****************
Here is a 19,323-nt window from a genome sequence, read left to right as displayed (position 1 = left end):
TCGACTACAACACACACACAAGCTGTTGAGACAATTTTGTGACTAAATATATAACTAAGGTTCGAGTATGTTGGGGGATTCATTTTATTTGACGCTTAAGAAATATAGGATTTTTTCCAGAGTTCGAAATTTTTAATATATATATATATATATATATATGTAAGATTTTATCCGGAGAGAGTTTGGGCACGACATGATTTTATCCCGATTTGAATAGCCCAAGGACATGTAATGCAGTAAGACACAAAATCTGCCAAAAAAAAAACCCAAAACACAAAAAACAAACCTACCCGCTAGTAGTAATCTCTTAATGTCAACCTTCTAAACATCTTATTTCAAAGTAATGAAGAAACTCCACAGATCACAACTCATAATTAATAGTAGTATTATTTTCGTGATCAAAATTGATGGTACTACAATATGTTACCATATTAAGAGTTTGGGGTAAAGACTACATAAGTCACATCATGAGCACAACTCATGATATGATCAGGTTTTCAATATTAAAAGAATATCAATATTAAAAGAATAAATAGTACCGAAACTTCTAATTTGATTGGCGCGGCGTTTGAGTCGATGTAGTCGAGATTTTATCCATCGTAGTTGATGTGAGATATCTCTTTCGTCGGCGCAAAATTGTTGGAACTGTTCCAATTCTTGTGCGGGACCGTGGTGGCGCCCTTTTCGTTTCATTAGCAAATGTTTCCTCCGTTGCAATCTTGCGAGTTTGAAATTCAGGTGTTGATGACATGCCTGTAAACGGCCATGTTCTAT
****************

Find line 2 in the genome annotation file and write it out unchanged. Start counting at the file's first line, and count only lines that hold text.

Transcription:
TCGACTACAACACACACACAAGCTGTTGAGACAATTTTGTGACTAAATATATAACTAAGGTTCGAGTATGTTGGGGGATTCATTTTATTTGACGCTTAAGAAATATAGGATTTTTTCCAGAGTTCGAAATTTTTAATATATATATATATATATATATATGTAAGATTTTATCCGGAGAGAGTTTGGGCACGACATGATTTTATCCCGATTTGAATAGCCCAAGGACATGTAATGCAGTAAGACACAAAATCTGCCAAAAAAAAAACCCAAAACACAAAAAACAAACCTACCCGCTAGTAGTAATCTCTTAATGTCAACCTTCTAAACATCTTATTTCAAAGTAATGAAGAAACTCCACAGATCACAACTCATAATTAATAGTAGTATTATTTTCGTGATCAAAATTGATGGTACTACAATATGTTACCATATTAAGAGTTTGGGGTAAAGACTACATAAGTCACATCATGAGCACAACTCATGATATGATCAGGTTTTCAATATTAAAAGAATATCAATATTAAAAGAATAAATAGTACCGAAACTTCTAATTTGATTGGCGCGGCGTTTGAGTCGATGTAGTCGAGATTTTATCCATCGTAGTTGATGTGAGATATCTCTTTCGTCGGCGCAAAATTGTTGGAACTGTTCCAATTCTTGTGCGGGACCGTGGTGGCGCCCTTTTCGTTTCATTAGCAAATGTTTCCTCCGTTGCAATCTTGCGAGTTTGAAATTCAGGTGTTGATGACATGCCTGTAAACGGCCATGTTCTAT